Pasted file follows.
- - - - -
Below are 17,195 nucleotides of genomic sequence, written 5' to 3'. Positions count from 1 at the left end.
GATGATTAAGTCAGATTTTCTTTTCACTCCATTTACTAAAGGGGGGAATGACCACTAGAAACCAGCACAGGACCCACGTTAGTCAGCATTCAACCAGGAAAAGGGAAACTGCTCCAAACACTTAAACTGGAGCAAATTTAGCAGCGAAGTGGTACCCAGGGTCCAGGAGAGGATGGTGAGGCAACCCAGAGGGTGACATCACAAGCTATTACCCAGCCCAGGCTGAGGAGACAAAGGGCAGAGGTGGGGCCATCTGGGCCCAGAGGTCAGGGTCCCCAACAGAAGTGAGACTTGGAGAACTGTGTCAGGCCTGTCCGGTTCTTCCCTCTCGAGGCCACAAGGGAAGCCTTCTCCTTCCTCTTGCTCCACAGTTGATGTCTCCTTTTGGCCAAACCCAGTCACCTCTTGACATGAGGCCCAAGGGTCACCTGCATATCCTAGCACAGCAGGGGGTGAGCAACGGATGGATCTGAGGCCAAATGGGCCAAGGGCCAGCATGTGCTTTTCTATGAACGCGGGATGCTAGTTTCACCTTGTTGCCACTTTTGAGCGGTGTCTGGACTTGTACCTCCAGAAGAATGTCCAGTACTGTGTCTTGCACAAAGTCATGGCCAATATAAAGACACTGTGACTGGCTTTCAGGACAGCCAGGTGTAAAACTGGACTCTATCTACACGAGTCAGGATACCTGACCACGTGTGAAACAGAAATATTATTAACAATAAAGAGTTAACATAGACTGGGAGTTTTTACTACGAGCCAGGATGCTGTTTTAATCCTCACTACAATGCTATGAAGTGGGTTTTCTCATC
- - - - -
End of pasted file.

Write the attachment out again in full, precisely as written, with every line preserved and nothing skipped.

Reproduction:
Below are 17,195 nucleotides of genomic sequence, written 5' to 3'. Positions count from 1 at the left end.
GATGATTAAGTCAGATTTTCTTTTCACTCCATTTACTAAAGGGGGGAATGACCACTAGAAACCAGCACAGGACCCACGTTAGTCAGCATTCAACCAGGAAAAGGGAAACTGCTCCAAACACTTAAACTGGAGCAAATTTAGCAGCGAAGTGGTACCCAGGGTCCAGGAGAGGATGGTGAGGCAACCCAGAGGGTGACATCACAAGCTATTACCCAGCCCAGGCTGAGGAGACAAAGGGCAGAGGTGGGGCCATCTGGGCCCAGAGGTCAGGGTCCCCAACAGAAGTGAGACTTGGAGAACTGTGTCAGGCCTGTCCGGTTCTTCCCTCTCGAGGCCACAAGGGAAGCCTTCTCCTTCCTCTTGCTCCACAGTTGATGTCTCCTTTTGGCCAAACCCAGTCACCTCTTGACATGAGGCCCAAGGGTCACCTGCATATCCTAGCACAGCAGGGGGTGAGCAACGGATGGATCTGAGGCCAAATGGGCCAAGGGCCAGCATGTGCTTTTCTATGAACGCGGGATGCTAGTTTCACCTTGTTGCCACTTTTGAGCGGTGTCTGGACTTGTACCTCCAGAAGAATGTCCAGTACTGTGTCTTGCACAAAGTCATGGCCAATATAAAGACACTGTGACTGGCTTTCAGGACAGCCAGGTGTAAAACTGGACTCTATCTACACGAGTCAGGATACCTGACCACGTGTGAAACAGAAATATTATTAACAATAAAGAGTTAACATAGACTGGGAGTTTTTACTACGAGCCAGGATGCTGTTTTAATCCTCACTACAATGCTATGAAGTGGGTTTTCTCATC